Sears v. Baccaglio Decision Found Not Viable CCP § 1032 “Prevailing Party” Law.
This one is an interesting one under section 1717/CCP § 1032 routine costs jurisprudence.
Here, client at first suffered a default judgment of $86,676.88 in favor of former attorney, but client obtained relief from the default judgment from the appellate court in an earlier decision. Client then won a county bar fee arbitration and a later superior court bench trial against attorney, where attorney got no relief (and in fact an indication that client overpaid after prior judgment enforcement although client never cross-complained).
However, here is the attorney’s fees and costs nitty-gritty. Attorney moved to recoup over $1.6 million in fees, and ex-client sought over $543,000 in fees. The lower court awarded attorney over $1.16 million in fees under a Civil Code section 1717 fees clause and $6,266.56 in routine costs under Code of Civil Procedure section 1032.
The appellate court reversed in David S. Karton, A Law Corporation, v. Dougherty, Case No. B244231 (2d Dist., Div. 1 Nov. 14, 2014) (published).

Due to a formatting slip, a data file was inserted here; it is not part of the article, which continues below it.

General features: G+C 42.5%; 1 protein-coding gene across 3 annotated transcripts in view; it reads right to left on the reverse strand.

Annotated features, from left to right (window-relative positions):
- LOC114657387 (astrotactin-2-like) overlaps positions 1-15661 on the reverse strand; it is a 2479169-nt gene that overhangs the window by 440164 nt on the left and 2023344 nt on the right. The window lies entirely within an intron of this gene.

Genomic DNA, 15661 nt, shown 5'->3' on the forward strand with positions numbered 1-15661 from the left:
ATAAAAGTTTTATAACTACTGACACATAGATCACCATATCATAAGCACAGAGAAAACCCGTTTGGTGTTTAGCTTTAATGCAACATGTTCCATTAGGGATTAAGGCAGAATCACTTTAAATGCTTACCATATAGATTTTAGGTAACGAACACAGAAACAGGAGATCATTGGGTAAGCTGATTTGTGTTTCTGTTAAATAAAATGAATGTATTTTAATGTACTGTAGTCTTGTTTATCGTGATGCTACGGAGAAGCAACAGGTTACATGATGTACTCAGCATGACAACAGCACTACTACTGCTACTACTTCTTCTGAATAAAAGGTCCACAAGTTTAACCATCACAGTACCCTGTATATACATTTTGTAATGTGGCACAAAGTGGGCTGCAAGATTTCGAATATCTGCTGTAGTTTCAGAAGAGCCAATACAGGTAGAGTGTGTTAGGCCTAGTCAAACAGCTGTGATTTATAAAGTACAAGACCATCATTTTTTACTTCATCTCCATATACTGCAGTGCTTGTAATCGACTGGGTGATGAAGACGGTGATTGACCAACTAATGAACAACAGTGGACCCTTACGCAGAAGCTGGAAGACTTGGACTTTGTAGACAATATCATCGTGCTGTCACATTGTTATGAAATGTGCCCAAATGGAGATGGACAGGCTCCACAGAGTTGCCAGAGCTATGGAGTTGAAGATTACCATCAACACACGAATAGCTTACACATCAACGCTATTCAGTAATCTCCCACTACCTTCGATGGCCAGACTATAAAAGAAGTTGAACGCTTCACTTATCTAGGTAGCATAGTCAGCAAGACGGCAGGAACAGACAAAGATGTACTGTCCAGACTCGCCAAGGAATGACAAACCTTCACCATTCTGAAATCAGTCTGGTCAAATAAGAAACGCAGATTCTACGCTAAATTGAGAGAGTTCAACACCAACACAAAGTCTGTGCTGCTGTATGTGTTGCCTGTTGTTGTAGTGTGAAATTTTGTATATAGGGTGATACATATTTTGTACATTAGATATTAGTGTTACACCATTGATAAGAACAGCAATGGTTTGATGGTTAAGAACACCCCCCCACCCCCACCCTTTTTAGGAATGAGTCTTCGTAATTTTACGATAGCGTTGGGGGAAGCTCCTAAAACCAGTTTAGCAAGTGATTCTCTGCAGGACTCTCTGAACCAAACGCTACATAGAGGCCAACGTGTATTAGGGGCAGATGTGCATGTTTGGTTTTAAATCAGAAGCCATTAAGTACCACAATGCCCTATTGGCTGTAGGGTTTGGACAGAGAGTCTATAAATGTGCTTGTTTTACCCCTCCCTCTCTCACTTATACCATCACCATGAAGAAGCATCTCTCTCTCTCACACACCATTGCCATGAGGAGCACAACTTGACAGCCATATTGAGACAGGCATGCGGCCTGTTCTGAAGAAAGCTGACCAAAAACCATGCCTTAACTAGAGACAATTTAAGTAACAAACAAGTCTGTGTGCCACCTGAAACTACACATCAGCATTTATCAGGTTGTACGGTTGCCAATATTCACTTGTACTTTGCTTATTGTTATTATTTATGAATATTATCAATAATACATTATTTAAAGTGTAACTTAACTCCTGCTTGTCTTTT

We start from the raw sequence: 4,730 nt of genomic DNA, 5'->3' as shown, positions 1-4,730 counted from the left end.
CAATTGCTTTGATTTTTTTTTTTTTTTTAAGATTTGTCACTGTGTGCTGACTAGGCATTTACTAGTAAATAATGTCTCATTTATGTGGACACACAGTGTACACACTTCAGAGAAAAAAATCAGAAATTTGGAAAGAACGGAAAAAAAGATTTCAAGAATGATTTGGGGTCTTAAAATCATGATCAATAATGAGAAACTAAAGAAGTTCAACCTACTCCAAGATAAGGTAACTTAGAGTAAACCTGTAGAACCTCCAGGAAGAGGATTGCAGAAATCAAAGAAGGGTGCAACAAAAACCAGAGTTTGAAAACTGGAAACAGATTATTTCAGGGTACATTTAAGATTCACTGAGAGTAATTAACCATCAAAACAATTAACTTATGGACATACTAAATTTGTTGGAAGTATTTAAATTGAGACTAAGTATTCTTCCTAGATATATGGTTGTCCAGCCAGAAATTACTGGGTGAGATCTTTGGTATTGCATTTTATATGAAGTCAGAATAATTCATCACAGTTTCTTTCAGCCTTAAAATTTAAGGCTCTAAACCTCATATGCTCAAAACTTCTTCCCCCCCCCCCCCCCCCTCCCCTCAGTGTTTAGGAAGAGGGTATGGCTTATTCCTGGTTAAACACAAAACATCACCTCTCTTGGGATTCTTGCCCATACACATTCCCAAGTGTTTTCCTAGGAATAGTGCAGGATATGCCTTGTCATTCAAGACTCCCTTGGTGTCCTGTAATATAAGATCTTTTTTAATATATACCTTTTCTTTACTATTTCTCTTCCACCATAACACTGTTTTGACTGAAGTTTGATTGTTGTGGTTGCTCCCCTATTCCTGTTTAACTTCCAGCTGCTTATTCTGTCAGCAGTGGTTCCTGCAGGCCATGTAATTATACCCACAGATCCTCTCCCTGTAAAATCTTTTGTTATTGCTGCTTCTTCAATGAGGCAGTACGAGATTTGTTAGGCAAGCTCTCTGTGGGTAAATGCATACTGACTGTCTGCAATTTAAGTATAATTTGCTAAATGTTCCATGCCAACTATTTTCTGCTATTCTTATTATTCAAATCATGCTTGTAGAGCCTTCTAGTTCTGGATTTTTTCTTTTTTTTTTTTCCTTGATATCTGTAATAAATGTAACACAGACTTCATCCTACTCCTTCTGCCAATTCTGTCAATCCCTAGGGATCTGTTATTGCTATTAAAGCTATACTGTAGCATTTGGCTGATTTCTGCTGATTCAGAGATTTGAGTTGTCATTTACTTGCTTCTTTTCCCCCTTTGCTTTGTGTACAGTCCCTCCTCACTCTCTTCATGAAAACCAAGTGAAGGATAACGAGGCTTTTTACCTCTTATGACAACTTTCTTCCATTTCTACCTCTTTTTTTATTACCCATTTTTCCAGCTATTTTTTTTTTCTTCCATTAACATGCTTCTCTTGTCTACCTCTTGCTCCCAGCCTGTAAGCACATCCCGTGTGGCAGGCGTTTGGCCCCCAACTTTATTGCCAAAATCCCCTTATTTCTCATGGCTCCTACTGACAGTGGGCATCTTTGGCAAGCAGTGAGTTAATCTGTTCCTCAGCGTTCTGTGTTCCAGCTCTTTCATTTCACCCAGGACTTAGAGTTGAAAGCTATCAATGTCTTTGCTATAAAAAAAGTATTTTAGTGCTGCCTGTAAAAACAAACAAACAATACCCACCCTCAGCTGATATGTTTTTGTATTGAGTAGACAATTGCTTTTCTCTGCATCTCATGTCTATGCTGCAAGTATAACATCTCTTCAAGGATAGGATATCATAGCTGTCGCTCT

Under the pragmatic Hsu v. Abbara, 9 Cal.4th 863 (1995) test governing section 1717 fees, client—not attorney—prevailed because it got an unqualified win except for things already collected. That meant the fee award got reversed and ex-client was determined to be the fee prevailing party.
So what about costs also awarded to attorney? That too had to be reversed because client prevailed. Because neither plaintiff nor defendant obtained relief (a zero judgment), client was the prevailing party. The appellate court also disagreed with Sears v. Baccaglio, 60 Cal.App.4th 1136 (1998) to the extent it suggested that a costs “prevailing party” determination is always discretionary, reasoning Sears was based on cases disapproved by the California Supreme Court or based on postdated cases holding otherwise.
So, on remand, client was going to be able to recover fees and costs—quite a reversal of fortune.